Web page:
I am steeped in writing my book and so have not been posting as much as usual. It surely is not from a lack of things to post about given the racial tension that has reached a fever pitch in the United States and around the world (see: Dominican Republic). Since the Mother’s Day rally some friends and I staged in Congo Square for #blacklivesmatter there have been numerous other gatherings to speak out about these every day injustices.
Burning the Confederate Flag at Lee Circle
White People Against White Supremacy teach in at Lafayette Square
Voting Rights Vigil – Magnolia Bridge
Yes, there has been a lot of action and less words being written here. Months have flown by with almost a daily assault to our sense of humanity. So it was with a heavy heart but an uplifted spirit that Tin and I participated in the Maafa again this year. This year, we also were able to share words from our rabbi, Ethan Linden, from Shir Chadash. The Maafa commemoration is typically held on Saturday the weekend of Essence Festival here in New Orleans, which is on the July 4th weekend. Because it is on Saturday, there has not been Jewish representation in the multi-denominational offerings, so I was able to read a message from Rabbi Linden to add a Jewish point of view and solidarity to the event.
From Rabbi Ethan Linden of Shir Chadash
I am sorry I could not be with you today. The Sabbath detains me, and though the idea of a break from our labors is one of the more revolutionary ideas in the entire Biblical canon, there are certainly times when my observance of that command means I cannot be where I would very much like to be.
You gather today to remember, and indeed memory is at the very core of the narrative of the people of Israel as they wander through the wilderness, in the slowly breaking dawn between the dark night of slavery in Egypt and the bright light of their freedom as a people apart. “Remember!” God says to them, at certain moments, remember what happened to you, remember where you came from, remember those who will not cross the Jordan with you, remember those who fell along the way. To remember is a religious act, an act of piety we owe to God, but also an act of fidelity to those who must now exist only in our memory. And in remembering them, their lives and losses, their stories of triumph and their narratives of pain, by remembering even, and perhaps especially, those we do not know in the particulars, we recall them to life, and we redeem them from the grave.
Each year, on the holiday Passover, Jews gather for this act of memory around a seder table. The story we tell begins in tears, and ends in joy. It begins in the deepest pit, from which we called out to God in our distress, and it ends on the mountaintop whose peak provides a glimpse of the promised land. But only a glimpse, because, in truth, the Promised Land still lies beyond our grasp. We tell our story on Passover night not because we are meant to feel comfortable in our redemption, but because the story itself is meant as a reminder that to be redeemed we have so much further yet to go.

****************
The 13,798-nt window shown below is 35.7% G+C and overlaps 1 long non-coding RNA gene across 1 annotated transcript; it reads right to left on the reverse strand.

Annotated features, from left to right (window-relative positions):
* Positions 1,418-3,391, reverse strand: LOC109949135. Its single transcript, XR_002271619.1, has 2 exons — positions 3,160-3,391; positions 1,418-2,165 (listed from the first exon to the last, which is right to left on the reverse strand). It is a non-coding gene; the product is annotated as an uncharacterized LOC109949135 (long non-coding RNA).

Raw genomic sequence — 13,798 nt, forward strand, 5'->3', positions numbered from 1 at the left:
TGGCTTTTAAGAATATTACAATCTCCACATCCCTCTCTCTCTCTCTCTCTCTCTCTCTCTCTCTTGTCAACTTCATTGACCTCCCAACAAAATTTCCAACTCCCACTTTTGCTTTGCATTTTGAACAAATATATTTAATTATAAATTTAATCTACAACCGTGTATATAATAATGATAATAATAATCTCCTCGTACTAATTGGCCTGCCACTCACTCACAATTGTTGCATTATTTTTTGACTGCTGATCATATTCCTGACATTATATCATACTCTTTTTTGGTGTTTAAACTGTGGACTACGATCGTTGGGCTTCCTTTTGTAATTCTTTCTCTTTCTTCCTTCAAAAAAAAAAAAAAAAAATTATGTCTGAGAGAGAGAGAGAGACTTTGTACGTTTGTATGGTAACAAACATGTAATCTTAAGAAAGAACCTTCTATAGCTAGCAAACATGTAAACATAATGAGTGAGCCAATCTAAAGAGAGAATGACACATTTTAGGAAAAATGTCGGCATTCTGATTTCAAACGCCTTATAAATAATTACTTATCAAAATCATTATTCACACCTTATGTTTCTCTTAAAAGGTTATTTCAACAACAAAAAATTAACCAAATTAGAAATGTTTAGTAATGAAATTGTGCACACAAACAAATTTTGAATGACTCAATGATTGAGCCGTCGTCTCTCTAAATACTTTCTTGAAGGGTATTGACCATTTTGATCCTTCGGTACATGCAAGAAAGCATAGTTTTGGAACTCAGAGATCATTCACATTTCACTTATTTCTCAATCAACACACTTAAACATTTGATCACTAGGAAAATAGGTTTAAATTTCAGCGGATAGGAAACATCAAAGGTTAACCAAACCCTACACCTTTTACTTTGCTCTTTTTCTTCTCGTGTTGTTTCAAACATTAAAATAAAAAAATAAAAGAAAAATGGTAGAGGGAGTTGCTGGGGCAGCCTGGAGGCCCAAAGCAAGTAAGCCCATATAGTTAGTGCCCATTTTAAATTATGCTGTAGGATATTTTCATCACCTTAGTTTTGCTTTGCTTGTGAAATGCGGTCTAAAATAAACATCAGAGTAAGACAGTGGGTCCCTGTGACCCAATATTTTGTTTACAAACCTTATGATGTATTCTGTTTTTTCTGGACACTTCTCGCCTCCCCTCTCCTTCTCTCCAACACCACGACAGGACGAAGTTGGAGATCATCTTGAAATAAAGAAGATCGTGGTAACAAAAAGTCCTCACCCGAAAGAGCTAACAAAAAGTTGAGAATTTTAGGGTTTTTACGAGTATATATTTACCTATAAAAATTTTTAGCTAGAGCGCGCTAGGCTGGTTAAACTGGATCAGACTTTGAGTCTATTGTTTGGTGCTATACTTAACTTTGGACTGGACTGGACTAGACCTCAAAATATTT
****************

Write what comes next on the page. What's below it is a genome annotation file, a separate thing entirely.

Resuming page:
The losses you have come here to contemplate are almost too great bear. The names are mostly lost to us, and even an approximation of the numbers is beyond calculation. Beyond the lives lost, there are the rituals and traditions, the songs and stories that were uprooted and cast overboard on the Middle Passage, and this destruction constitutes a great and terrible act of cultural genocide. All of these, we gather to remember.
And yet, from memory, even painful memory, comes the first threads of redemption. From the story of exile comes the promise of home. After all, the Psalms remind us, those who reap in tears will sow in joy. And though the making of tears into joy is long and heavy work, memory is one of the means by which a people creates that strange alchemy capable of transforming the pain of history into the promise of the future.
Afterwards, Tin and I said the shema, the central prayer of our tradition. The prayer is a reminder of who we are, and of before Whom we stand in this vast universe. The words call upon the People of Israel, a people bound together by the spirit of God, to hear the call of the God who led us from slavery, and who will, we hope, lead all of us one day into the Promised Land.
Shema Israel Adonai Elohenu Adonai Ehad
Hear O’Israel, the Lord our God, The Lord is One.
photo by Mo Grizzly
Then we made our journey, past the Tomb of the Unknown Slave, to the site of the Slave Auction, to the many statues that commemorate men who enforced slavery and oppressive and divisive governance, to the river where New Orleans was home to the port that received the largest number of enslaved Africans to enter this land.
Photo by Obari Iyawo Cartman
We are asked to come dressed in white because the Maafa is a commemoration, a ritual of healing, a way to remember where we have been, and how far we need to go. At times it has felt like we were standing still in this quagmire, but daily I am inspired by people around me who continue to keep their hearts open in the midst of so much.
by Rachel Dangermond